• Development of an organized system of communities, with laws enacted to promote social welfare and to protect nature, the spirits, and the people[177]
  • Expansion of indigenous educational systems and writing systems through focusing on belief systems, epics, and other mediums that exhibit good values of an egalitarian society[178][179][180]
  • Sociable culture based on peace pacts, maritime and land journeys, communal gatherings, and respect towards ethnic differences[181][182]
  • Solving problems and wars through a variety of mediums such as divine intervention, sacred peace pacts, public consultations, and community interference[183][184]
  • Development of craft innovations used for non-agricultural and non-martial tasks such as textiles, potteries, and ornaments, with respect to the sustainability of sources and the environment and its wildlife[185][186][187]
  • Enhancement of the fine arts focusing on folk literature, calligraphy, performing arts, and craft arts, among many other forms, which highly contributed to the advancement and notice-ability of a variety of values such as wisdom, resiliency, creativity, and respect[188][189][190][191]
  • High respect for equal rights, notable in the matriarchal societies of pre-colonial ethnic groups, which includes the legality of divorce, equal stand on decision-making from any gender, retention of names after marriage whether women or men, marriage to any gender, equal suitability of any work for any gender, and equal respect for children and elders[192][193][194][195]

Despite the progressive stature of the ethnic people's cultural achievements, based on values from belief systems, many of these achievements were destroyed upon the imposition of Spanish colonialism from the 16th to 19th centuries. The purge on indigenous belief systems and their achievements was later continued by the Americans in the early 20th century. Within that colonial time frame, many values were replaced by colonially-imposed toxic masculinity[196], notions that a woman must be quiet and submissive towards men[197], inferiority complex among the commonfolk and children and superiority complex among the elites and perceived adults[198][199], backward notions on marriage and virginity[200], backward notions on divorce and women's rights[201], religious fanaticism[202][203], and disregard for the natural world and its wildlife.[204][205]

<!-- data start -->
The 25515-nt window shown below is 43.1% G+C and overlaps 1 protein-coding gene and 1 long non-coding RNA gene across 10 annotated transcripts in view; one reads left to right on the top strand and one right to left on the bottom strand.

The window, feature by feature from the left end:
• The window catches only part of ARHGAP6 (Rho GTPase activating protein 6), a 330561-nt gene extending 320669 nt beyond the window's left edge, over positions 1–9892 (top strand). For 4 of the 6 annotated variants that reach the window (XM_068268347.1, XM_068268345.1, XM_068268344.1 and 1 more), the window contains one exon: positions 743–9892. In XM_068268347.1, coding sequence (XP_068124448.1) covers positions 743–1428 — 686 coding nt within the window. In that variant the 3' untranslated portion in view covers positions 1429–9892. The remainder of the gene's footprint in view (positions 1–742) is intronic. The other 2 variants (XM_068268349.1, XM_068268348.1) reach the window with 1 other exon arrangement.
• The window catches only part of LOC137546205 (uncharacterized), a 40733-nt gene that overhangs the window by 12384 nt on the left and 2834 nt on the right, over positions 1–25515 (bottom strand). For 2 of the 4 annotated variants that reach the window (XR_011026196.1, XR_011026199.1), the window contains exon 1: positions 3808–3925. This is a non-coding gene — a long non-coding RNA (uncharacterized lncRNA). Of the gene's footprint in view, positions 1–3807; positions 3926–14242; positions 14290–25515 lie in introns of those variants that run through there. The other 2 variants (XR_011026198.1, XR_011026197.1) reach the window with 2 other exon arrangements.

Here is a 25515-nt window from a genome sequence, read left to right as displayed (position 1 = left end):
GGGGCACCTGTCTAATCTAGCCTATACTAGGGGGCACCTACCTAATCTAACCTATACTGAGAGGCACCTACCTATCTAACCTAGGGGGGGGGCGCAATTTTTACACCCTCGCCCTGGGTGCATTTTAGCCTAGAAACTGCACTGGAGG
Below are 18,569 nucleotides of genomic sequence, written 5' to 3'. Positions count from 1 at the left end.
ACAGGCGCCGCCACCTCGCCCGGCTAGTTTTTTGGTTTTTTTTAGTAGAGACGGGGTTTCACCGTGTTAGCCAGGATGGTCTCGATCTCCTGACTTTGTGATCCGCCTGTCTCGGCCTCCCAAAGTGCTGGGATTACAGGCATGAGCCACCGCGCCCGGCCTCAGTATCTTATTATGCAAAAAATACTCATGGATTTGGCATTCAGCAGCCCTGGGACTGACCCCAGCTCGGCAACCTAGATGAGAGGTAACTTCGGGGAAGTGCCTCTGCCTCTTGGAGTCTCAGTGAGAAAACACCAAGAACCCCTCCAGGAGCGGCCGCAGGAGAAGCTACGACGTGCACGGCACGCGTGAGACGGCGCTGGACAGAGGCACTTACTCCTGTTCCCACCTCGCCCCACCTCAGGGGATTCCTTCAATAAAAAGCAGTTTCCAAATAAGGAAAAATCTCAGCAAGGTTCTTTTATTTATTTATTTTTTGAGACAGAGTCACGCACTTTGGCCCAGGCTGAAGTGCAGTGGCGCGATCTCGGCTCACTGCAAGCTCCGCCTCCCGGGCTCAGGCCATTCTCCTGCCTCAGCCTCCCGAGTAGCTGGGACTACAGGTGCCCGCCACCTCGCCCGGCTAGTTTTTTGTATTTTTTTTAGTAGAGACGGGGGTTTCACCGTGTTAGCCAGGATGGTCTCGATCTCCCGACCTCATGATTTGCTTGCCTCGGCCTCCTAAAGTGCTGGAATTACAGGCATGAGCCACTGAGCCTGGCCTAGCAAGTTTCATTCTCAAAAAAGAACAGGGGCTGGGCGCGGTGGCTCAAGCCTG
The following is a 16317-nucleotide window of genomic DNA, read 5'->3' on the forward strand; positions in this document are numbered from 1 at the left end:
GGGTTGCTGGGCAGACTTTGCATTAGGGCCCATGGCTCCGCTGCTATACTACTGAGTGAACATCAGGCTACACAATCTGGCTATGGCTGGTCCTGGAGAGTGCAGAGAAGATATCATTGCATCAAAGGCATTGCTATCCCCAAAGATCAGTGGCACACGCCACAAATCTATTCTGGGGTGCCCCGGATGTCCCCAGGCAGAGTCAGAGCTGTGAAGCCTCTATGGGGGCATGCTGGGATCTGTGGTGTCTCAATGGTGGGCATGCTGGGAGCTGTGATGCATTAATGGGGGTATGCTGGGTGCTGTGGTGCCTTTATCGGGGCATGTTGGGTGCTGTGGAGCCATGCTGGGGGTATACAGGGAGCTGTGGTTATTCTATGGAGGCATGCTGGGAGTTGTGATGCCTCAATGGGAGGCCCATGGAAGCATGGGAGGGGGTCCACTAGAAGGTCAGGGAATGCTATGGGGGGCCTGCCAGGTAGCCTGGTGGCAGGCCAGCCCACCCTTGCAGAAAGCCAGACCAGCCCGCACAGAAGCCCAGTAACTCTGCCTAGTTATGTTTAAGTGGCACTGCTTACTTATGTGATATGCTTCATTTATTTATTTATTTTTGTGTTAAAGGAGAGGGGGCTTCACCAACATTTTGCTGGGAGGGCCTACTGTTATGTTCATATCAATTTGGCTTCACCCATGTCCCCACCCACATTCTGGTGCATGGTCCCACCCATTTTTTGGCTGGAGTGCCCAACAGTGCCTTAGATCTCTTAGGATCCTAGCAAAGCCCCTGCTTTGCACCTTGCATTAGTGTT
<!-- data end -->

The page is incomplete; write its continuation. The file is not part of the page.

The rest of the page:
Today, many of the cultural achievements and values of the native people, based on non-colonial belief systems, have been fragmented, but are gradually being revived by more modern generations. Due to progressive waves of social reforms globally, many of the native people's non-colonial achievements based on belief systems have even been falsely branded as "Western notions" such as 'equality for all', when in fact, these beliefs systems have been known to the native people prior to colonization, as far back as the 15th century, and possibly even farther than 900 AD - centuries older than today's "progressive Western notions" - as complex organizations have already developed prior to 900 AD, as exemplified in the content of the Laguna Copperplate Inscription.[206][207][208][209][210][211][212]

Additional cultural achievements of indigenous belief systems that have sprang through practices and patronizations made by modern generations in the late 20th century and early 21st century are as follow:

See alsoEdit



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External linksEdit